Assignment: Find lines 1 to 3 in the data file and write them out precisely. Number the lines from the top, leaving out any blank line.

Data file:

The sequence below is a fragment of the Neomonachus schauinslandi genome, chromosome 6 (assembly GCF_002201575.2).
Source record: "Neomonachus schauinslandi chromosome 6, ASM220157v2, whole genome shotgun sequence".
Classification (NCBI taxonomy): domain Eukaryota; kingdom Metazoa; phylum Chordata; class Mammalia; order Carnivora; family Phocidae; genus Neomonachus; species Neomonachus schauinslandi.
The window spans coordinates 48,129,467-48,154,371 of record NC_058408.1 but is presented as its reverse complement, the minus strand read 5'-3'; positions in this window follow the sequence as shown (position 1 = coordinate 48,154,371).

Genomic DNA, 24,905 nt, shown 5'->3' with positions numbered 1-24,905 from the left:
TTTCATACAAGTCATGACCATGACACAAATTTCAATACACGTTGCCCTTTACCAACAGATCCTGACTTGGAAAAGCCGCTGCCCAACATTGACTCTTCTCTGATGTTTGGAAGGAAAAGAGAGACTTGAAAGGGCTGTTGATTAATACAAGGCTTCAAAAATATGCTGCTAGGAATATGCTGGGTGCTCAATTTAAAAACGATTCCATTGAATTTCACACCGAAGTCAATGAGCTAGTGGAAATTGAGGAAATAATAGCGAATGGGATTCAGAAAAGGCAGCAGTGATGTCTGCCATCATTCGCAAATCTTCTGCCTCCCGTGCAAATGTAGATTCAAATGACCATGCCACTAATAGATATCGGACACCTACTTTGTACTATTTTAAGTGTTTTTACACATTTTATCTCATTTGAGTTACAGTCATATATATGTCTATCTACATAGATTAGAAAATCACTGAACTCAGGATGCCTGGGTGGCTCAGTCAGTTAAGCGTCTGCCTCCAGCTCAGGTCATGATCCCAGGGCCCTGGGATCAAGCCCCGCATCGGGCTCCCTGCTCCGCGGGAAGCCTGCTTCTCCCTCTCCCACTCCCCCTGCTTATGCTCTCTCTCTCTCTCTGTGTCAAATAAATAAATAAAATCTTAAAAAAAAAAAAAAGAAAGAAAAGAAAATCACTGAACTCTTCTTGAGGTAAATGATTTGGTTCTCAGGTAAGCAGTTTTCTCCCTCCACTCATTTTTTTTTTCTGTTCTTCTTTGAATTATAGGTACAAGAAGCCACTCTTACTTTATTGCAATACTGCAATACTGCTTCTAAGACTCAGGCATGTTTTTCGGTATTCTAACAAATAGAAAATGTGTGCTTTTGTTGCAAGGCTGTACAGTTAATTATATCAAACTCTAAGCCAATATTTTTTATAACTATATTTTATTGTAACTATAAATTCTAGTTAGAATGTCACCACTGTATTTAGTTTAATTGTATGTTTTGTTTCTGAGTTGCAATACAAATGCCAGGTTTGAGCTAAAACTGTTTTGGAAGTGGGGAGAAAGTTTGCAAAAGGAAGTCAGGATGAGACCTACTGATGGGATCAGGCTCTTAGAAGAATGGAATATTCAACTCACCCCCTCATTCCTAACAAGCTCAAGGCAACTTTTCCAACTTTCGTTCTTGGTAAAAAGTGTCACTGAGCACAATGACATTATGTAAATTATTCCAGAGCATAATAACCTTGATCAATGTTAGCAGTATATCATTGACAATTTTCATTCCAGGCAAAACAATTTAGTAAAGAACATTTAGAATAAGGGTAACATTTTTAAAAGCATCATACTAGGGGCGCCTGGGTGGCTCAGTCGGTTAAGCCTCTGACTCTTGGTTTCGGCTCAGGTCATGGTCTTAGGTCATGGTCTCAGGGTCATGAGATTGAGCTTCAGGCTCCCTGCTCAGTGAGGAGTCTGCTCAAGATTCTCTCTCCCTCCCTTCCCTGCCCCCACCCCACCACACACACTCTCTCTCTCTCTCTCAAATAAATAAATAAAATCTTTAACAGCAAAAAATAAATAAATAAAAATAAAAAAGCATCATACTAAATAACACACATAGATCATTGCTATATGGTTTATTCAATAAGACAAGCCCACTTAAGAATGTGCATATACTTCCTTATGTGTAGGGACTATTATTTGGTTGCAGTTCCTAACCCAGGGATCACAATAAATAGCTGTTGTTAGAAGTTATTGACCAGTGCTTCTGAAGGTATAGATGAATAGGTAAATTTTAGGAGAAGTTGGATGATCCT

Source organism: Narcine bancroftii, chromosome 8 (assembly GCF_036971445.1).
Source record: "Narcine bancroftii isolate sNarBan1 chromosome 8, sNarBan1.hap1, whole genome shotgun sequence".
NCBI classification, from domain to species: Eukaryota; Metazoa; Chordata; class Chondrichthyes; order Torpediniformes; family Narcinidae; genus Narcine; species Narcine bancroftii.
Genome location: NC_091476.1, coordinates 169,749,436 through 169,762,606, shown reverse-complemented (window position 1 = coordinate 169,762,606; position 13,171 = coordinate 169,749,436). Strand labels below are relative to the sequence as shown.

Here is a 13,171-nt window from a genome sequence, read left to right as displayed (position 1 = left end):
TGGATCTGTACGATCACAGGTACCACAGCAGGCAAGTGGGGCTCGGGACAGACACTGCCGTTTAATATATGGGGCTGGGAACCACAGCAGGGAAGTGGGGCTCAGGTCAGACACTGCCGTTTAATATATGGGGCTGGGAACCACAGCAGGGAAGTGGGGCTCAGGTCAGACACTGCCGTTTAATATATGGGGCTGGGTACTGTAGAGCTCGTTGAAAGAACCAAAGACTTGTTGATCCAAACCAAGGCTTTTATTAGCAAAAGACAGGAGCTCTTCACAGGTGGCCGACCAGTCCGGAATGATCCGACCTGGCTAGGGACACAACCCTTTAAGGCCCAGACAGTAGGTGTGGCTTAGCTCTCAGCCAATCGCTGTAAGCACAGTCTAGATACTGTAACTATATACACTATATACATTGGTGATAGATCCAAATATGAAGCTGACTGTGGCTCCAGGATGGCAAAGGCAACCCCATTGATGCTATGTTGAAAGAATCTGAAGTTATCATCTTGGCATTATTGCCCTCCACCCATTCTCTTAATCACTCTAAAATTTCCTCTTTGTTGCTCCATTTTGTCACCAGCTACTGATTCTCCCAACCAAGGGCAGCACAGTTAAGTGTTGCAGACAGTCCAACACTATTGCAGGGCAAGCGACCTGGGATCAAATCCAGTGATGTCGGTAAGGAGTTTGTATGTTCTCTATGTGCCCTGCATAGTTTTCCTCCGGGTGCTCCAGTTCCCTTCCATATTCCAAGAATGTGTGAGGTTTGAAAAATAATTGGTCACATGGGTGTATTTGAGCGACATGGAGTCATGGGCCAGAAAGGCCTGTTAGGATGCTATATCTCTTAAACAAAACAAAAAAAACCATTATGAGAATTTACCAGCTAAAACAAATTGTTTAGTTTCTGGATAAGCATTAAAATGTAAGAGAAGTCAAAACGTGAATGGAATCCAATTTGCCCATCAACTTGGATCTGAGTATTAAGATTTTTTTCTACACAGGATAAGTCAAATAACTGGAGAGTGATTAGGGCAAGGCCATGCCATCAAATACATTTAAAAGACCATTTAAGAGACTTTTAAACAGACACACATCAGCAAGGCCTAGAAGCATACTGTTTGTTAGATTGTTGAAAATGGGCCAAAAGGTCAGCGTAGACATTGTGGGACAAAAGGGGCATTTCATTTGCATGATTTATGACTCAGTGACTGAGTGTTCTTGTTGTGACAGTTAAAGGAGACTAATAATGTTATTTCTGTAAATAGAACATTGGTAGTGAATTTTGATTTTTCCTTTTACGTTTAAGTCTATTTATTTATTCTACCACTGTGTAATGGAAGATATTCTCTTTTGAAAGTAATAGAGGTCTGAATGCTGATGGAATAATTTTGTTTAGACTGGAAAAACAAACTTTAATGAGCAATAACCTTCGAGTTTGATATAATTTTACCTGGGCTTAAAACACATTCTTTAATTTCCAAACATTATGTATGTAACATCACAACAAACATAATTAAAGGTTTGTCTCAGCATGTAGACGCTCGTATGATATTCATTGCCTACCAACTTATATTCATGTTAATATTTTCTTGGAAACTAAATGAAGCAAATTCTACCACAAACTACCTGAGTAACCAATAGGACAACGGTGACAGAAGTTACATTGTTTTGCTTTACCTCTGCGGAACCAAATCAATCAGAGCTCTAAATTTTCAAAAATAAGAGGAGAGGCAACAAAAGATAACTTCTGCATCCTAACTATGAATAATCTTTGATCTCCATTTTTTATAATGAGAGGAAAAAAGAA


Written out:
The sequence below is a fragment of the Neomonachus schauinslandi genome, chromosome 6 (assembly GCF_002201575.2).
Source record: "Neomonachus schauinslandi chromosome 6, ASM220157v2, whole genome shotgun sequence".
Classification (NCBI taxonomy): domain Eukaryota; kingdom Metazoa; phylum Chordata; class Mammalia; order Carnivora; family Phocidae; genus Neomonachus; species Neomonachus schauinslandi.